December 4, 2010
by Ronald Radosh
The fate of Israel should be of concern not to just Jews and Israelis, but to everyone who lives in the United States. No one has made that point more powerfully than Pastor John C. Hagee at Restoration Weekend. You can find the video and text of his speech here. Pastor Hagee’s effort in creating Christians United for Israel, which now has 500,000 members and is undoubtedly the most effective lobbying group on behalf of Israel in the country, speaks for itself. The good pastor knows that the West is in a war against radical Islam, and that the Jewish people are, as he puts it, “the canary in our coalmine.”
He goes on to say that “it is the Jewish State in particular that serves as the West’s warning system. America must wake up to the understanding that Iran fully intends to destroy the United States of America. When someone threatens to kill you, you should take it seriously. We must recognize those who threaten Israel have the United States in their sights. To anyone with eyes to see and ears that hear, it is clear that Israel is in the greatest danger it has faced since six Arab armies tried to strangle the Jewish State in the birth canal in 1948.” He then made this point:
“Your fight is our fight; your enemies are our enemies. We’re in this together to the end. Ladies and gentlemen, it’s a new day in America. The sleeping giant of Christian Zionism has awakened. Christians are joining Jews in speaking out against militant Islam. As you know, Ahmadinejad poses a threat to the State of Israel that promises nothing less than a nuclear holocaust.”
There is no ambivalence or equivocation in Pastor Hagee’s words. He says, point blank: “Once again, those who would appease seek to do so at the expense of Israel. Israel is always the one called upon to sacrifice. They tell us that if we want the Sunnis and the Shiites to stop massacring each other in Iraq, then Israel must give up land. And if we want the Syrians and Hezbollah to stop murdering the leaders of Lebanon, then Israel must give up land. And if we want the Saudis to permit women to drive or vote, the obvious answer is that Israel should give up more land.”
He knows why there is no peace, and the answer is simple: “The problem is Arab rejection of Israel’s right to exist. The problem is Israel does not have a legitimate partner for peace. The problem is radical Islam’s bloodthirsty embrace of a theocratic dictatorship that believes they have a mandate from God to kill Christians and Jews. The problem is the failure of moderates in the Arab and Muslim world to stand up and rein in these Islamic terrorists.”
This is the truth that seems to elude not only President Barack Obama, but so many of the would-be wise men in our own country. All this came to mind when I read the very depressing but necessary assessment by Israeli historian Benny Morris, which appears in the new edition of Tablet magazine. Both Morris, an Israeli, and Pastor Hagee, an American Christian Zionist, know how serious an enemy Israel and America face, and both know that little time remains to tell the world that they must now, before it is too late, force our allies and our government to stop Iran from obtaining a nuclear bomb.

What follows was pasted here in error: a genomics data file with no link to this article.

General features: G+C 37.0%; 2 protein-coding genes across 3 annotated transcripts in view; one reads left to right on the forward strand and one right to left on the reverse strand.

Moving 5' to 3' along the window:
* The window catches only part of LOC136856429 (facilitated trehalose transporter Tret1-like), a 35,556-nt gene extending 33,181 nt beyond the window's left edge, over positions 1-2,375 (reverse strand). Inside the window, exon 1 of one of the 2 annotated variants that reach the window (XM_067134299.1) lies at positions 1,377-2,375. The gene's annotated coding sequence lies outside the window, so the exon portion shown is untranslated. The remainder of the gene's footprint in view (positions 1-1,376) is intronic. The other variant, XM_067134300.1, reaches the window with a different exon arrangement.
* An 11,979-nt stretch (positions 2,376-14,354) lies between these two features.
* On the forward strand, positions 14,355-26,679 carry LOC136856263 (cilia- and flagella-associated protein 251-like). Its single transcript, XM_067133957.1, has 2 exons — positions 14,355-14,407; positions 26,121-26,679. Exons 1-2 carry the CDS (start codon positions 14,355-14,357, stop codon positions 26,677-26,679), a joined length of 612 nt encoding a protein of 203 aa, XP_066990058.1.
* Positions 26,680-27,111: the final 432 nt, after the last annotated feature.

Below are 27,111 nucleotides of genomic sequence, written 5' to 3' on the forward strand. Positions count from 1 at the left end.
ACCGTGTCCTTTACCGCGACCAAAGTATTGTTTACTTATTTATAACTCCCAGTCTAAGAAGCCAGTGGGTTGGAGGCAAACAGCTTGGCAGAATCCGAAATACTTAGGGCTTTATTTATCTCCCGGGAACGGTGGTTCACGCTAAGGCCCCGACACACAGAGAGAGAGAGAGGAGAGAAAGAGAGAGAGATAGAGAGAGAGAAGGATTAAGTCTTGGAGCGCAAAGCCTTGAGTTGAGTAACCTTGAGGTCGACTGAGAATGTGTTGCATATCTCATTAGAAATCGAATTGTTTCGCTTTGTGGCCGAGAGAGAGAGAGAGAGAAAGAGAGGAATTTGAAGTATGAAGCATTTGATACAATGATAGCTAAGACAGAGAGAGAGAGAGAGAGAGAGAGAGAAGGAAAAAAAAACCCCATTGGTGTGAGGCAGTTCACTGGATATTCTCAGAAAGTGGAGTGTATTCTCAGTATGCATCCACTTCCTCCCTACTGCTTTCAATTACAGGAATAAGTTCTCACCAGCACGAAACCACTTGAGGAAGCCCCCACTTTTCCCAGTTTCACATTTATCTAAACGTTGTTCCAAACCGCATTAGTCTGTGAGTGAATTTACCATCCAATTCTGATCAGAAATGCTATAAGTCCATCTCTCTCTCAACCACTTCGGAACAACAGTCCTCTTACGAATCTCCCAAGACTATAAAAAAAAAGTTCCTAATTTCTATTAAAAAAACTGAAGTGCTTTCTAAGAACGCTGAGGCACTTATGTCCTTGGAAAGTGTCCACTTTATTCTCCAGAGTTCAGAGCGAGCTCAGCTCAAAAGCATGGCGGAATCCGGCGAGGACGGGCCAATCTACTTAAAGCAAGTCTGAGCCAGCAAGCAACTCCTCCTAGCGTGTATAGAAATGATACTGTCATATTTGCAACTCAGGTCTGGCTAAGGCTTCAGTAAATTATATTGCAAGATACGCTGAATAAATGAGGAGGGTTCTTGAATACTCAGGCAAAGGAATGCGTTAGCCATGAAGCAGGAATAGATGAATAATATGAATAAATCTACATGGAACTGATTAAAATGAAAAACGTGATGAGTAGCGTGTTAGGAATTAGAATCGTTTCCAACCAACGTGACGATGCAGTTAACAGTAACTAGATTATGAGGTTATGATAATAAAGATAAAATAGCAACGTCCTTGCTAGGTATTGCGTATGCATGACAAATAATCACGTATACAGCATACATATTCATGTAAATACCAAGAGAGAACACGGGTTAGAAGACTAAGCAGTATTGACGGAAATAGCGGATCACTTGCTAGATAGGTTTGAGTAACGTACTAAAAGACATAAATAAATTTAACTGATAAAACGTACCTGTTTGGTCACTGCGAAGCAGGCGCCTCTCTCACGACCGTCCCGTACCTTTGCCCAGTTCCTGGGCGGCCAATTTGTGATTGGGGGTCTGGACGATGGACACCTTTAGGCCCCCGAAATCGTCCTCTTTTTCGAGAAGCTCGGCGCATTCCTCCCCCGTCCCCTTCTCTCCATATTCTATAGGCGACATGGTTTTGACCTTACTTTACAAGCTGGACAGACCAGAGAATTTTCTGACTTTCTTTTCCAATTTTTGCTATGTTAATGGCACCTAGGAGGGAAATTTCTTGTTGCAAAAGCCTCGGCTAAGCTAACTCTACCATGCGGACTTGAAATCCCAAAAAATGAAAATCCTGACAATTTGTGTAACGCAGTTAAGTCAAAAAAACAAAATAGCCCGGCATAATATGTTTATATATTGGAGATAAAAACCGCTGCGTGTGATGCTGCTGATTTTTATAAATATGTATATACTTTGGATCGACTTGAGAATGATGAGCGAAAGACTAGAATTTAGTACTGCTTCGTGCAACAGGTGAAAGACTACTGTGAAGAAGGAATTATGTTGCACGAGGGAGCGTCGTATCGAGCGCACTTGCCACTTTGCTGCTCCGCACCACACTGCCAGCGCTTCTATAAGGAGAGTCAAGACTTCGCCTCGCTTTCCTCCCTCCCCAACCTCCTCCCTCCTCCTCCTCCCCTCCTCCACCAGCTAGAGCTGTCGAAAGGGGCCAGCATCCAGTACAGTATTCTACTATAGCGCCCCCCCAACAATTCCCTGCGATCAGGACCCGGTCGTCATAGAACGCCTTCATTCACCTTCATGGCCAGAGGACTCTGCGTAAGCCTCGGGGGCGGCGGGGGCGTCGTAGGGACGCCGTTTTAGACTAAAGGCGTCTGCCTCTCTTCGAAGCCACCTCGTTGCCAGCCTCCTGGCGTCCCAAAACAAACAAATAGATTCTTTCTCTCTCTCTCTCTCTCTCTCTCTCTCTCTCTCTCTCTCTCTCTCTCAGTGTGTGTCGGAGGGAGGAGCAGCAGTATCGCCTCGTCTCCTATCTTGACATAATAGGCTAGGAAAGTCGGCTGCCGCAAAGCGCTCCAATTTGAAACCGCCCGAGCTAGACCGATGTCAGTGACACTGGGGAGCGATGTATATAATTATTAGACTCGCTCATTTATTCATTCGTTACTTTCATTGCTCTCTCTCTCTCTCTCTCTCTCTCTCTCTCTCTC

Morris raises the issue of the elusive and evidently never-ending search of each new presidential administration to revive the so-called “peace process,” which, as we all know, is more of a joke than it ever was. He raises the issue of what is standing in the way of a two-state solution, that of a Palestinian state living in peace next to its neighbor Israel, and which the various doves in American Jewish circles — primarily the J-Street crowd and the now rather lame Americans for Peace Now group — constantly proclaim is their effort, and which they argue can be reached if only Israel makes necessary concessions.
The truth is that existed in 1947, when the UN voted on Nov.29 to create a Jewish and an Arab state side by side in the old British Mandate, which was due to be given up on May 15th of 1948. The Arab side, as my wife and I related in our book A Safe Haven: Harry S. Truman and the Founding of Israel, was put forth most clearly in a pamphlet published by the Arab League. It stated: “The whole Arab people is unalterably opposed to the attempt to impose Jewish immigration and settlement upon it, and ultimately to establish a Jewish State in Palestine.” They vowed to drench the Holy Land “with the last drop of our blood in the lawful defense of all and every inch of it.” Their demand was simple: “No partition, no further Jewish immigration and no Jewish State.” They would only accept what they called an “independent, democratic Arab state, embracing all of Palestine.” Of course it would be an Islamic state, and Jews would be in a status of dhimmitude, accepting their given role as a small minority beholden to Islamic law and rule.